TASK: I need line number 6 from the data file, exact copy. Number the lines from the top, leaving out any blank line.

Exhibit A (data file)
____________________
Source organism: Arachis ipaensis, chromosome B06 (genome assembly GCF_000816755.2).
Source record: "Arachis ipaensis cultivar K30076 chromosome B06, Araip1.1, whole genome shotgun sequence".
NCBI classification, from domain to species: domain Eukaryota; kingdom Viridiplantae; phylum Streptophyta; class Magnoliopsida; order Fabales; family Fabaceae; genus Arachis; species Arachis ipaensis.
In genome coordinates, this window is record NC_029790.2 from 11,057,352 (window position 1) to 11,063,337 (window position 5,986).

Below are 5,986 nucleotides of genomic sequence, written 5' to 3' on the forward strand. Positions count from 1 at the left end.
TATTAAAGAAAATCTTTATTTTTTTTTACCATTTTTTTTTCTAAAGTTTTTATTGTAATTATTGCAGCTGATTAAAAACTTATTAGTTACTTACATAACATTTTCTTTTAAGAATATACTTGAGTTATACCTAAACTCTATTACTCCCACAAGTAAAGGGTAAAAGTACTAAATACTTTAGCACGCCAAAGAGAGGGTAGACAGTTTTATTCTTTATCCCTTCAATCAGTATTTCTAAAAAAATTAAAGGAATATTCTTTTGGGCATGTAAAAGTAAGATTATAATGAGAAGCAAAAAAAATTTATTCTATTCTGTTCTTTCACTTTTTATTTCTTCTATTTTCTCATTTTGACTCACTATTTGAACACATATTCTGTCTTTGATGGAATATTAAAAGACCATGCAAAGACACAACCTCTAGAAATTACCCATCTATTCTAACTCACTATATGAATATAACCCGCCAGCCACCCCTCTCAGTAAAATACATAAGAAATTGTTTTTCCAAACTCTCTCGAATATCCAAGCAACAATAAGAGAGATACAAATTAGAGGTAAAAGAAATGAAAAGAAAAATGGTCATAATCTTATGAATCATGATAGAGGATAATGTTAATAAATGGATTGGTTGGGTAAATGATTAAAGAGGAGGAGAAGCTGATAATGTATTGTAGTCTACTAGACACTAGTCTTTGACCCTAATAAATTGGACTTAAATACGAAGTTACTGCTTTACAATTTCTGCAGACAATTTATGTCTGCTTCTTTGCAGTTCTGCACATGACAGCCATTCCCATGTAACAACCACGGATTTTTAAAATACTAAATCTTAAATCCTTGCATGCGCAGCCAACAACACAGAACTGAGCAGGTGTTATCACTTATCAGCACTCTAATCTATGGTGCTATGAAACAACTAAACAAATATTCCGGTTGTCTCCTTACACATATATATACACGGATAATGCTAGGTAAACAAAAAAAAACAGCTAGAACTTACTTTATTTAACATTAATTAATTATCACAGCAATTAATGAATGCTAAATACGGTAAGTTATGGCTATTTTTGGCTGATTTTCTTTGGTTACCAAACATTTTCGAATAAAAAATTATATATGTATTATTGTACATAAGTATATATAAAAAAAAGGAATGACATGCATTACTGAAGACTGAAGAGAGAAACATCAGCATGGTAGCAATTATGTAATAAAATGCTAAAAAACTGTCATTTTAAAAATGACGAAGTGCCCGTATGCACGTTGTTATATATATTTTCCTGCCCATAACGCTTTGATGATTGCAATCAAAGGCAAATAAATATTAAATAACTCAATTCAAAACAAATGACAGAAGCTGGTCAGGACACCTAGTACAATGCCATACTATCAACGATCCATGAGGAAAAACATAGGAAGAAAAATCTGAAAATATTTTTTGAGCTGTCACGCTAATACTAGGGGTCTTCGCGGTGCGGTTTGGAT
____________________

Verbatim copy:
TATTAAAGAAAATCTTTATTTTTTTTTACCATTTTTTTTTCTAAAGTTTTTATTGTAATTATTGCAGCTGATTAAAAACTTATTAGTTACTTACATAACATTTTCTTTTAAGAATATACTTGAGTTATACCTAAACTCTATTACTCCCACAAGTAAAGGGTAAAAGTACTAAATACTTTAGCACGCCAAAGAGAGGGTAGACAGTTTTATTCTTTATCCCTTCAATCAGTATTTCTAAAAAAATTAAAGGAATATTCTTTTGGGCATGTAAAAGTAAGATTATAATGAGAAGCAAAAAAAATTTATTCTATTCTGTTCTTTCACTTTTTATTTCTTCTATTTTCTCATTTTGACTCACTATTTGAACACATATTCTGTCTTTGATGGAATATTAAAAGACCATGCAAAGACACAACCTCTAGAAATTACCCATCTATTCTAACTCACTATATGAATATAACCCGCCAGCCACCCCTCTCAGTAAAATACATAAGAAATTGTTTTTCCAAACTCTCTCGAATATCCAAGCAACAATAAGAGAGATACAAATTAGAGGTAAAAGAAATGAAAAGAAAAATGGTCATAATCTTATGAATCATGATAGAGGATAATGTTAATAAATGGATTGGTTGGGTAAATGATTAAAGAGGAGGAGAAGCTGATAATGTATTGTAGTCTACTAGACACTAGTCTTTGACCCTAATAAATTGGACTTAAATACGAAGTTACTGCTTTACAATTTCTGCAGACAATTTATGTCTGCTTCTTTGCAGTTCTGCACATGACAGCCATTCCCATGTAACAACCACGGATTTTTAAAATACTAAATCTTAAATCCTTGCATGCGCAGCCAACAACACAGAACTGAGCAGGTGTTATCACTTATCAGCACTCTAATCTATGGTGCTATGAAACAACTAAACAAATATTCCGGTTGTCTCCTTACACATATATATACACGGATAATGCTAGGTAAACAAAAAAAAACAGCTAGAACTTACTTTATTTAACATTAATTAATTATCACAGCAATTAATGAATGCTAAATACGGTAAGTTATGGCTATTTTTGGCTGATTTTCTTTGGTTACCAAACATTTTCGAATAAAAAATTATATATGTATTATTGTACATAAGTATATATAAAAAAAAGGAATGACATGCATTACTGAAGACTGAAGAGAGAAACATCAGCATGGTAGCAATTATGTAATAAAATGCTAAAAAACTGTCATTTTAAAAATGACGAAGTGCCCGTATGCACGTTGTTATATATATTTTCCTGCCCATAACGCTTTGATGATTGCAATCAAAGGCAAATAAATATTAAATAACTCAATTCAAAACAAATGACAGAAGCTGGTCAGGACACCTAGTACAATGCCATACTATCAACGATCCATGAGGAAAAACATAGGAAGAAAAATCTGAAAATATTTTTTGAGCTGTCACGCTAATACTAGGGGTCTTCGCGGTGCGGTTTGGAT